High Home Prices and Higher Rates?

Memories of 2007/2008 still linger in our minds. It was the beginning of what turned out to be a deep and wide recession, emanating from excesses in the housing market and loans from banks. You didn’t know where the bottom was — so working in markets, you took time minute by minute, hour by hour. You knew logically it would eventually be an opportunity, but fear was high. Because if you didn’t have a job, opportunities didn’t matter. Nationally, home prices from bottom to peak in the cycle leading up to that (1991 to 2006) increased by 6% per year. For the next six years, they fell by 4% per year. In this most recent housing cycle (2012 to 2022), the trough-to-peak increase in home values was 8% per year. I think because of this, many people might see housing as binary: Values are either rallying or collapsing. However, the reality is much more nuanced. Real estate, after all, is still local, properties differ as much as people, and people make all sorts of decisions.


For some context first, here’s a chart of national home prices in blue and 30-year mortgage rates in red, going back to 1987.



One main driver of property values is mortgage interest rates. Generally, the lower the rate, the less expensive it is to purchase the home — often leading to greater demand and higher values — and vice versa. Thirty-year mortgage rates fell by 65% from 2000 to 2020, while home values rose. However, since the start of this year, they are up about 100%... to levels not seen since 2008 (or 2001 depending on the specific metric). This has quickly made it much less affordable for the average family to buy a home. According to the National Association of Realtors, their Housing Affordability Index has dropped by 30% from December 2021 to July 2022. What that translates to in actual dollars — the monthly payment (P&I*) on a median-priced single-family home jumped from $1,256 to $1,861 over this period. That’s meaningful. While underlying consumer fundamentals like employment and income remain relatively healthy, the median income increases have not offset the rising costs of borrowing to buy a house.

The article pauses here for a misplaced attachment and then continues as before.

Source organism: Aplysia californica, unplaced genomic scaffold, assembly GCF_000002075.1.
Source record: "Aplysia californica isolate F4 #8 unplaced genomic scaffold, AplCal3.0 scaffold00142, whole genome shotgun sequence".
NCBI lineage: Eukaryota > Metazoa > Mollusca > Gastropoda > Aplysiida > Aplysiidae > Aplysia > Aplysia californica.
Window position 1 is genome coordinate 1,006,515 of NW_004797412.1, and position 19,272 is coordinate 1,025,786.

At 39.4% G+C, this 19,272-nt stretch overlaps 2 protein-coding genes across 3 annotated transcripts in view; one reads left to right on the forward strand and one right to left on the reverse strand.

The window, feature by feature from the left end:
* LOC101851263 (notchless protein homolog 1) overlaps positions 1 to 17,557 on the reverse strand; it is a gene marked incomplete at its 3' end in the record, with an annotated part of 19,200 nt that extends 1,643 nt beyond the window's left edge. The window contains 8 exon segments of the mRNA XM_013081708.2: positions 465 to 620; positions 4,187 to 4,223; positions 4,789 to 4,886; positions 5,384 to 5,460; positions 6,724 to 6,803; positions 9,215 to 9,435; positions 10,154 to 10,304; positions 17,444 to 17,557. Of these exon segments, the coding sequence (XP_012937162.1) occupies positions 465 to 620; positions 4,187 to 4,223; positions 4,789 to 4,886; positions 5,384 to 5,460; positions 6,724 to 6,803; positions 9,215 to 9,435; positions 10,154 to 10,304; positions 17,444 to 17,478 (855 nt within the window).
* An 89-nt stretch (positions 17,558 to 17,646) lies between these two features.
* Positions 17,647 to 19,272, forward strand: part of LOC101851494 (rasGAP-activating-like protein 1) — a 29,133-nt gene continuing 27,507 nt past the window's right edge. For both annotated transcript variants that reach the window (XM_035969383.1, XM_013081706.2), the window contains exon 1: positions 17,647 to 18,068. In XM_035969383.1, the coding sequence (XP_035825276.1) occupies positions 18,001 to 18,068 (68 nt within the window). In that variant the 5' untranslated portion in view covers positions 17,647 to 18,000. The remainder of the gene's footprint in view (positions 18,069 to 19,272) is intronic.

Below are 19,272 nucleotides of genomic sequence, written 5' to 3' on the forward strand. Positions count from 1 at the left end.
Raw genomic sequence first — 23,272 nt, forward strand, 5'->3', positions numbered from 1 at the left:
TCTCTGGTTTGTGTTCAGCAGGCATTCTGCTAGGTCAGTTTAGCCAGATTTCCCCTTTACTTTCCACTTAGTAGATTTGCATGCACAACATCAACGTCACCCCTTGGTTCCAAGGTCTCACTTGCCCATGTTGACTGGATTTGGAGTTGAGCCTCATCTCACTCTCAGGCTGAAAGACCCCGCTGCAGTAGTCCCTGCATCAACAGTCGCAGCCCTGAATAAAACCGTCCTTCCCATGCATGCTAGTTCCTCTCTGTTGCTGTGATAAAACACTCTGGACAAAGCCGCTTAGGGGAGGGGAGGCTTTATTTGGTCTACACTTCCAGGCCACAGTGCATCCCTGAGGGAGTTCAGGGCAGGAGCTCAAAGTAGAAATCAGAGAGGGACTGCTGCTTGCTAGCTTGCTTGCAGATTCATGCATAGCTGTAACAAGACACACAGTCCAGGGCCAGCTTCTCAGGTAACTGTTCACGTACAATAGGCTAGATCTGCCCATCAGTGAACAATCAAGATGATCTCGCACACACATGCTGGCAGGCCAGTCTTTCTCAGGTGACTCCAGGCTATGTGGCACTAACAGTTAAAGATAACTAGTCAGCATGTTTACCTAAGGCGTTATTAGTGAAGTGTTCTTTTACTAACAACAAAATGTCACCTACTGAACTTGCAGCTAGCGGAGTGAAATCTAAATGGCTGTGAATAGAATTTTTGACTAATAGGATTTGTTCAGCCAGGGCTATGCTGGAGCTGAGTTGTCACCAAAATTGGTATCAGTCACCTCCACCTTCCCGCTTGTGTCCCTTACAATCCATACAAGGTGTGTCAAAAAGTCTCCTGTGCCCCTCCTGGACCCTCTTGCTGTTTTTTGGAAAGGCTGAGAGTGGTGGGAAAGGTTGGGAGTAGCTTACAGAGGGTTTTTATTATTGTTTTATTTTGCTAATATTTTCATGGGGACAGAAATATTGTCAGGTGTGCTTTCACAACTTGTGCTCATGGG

The other side of property values is supply — aka are more or fewer houses for sale now, and have the offer prices stayed the same?


Well, the National Association of Realtors data on the supply of existing homes has increased from 2.6 months worth to 3.2 months worth year-over-year. With rising mortgage rates, falling affordability, and resulting higher supply, home prices have just started to fall. The S&P CoreLogic Case-Shiller 20-City Home Price Index was negative in the most recently reported month for the first time since 2012. Homebuilders have been reacting to lower prices as well. Residential construction and housing starts have both begun to roll over. There are fewer buyers out there, due to affordability, or maybe also that many people made their purchases while rates were lower. In fact, underlying the latter point, the San Francisco Fed recently published an Economic Letter stating, “The shift to remote work may account for more than half of overall house price increases and similar increases in rents.” With this work-from-home transition fully established and more going back to the office now, this support should cool, if not go away.


Overall, it feels like the rise in rates, the fall in affordability, and the depletion of personal savings have to make a dent in home values, right?

Work With Us

We know how important client relationships are to ensuring a smooth transaction. We have a strong sense of local market knowledge, which provides tremendous value.

height="0" width="0" style="display:none;visibility:hidden">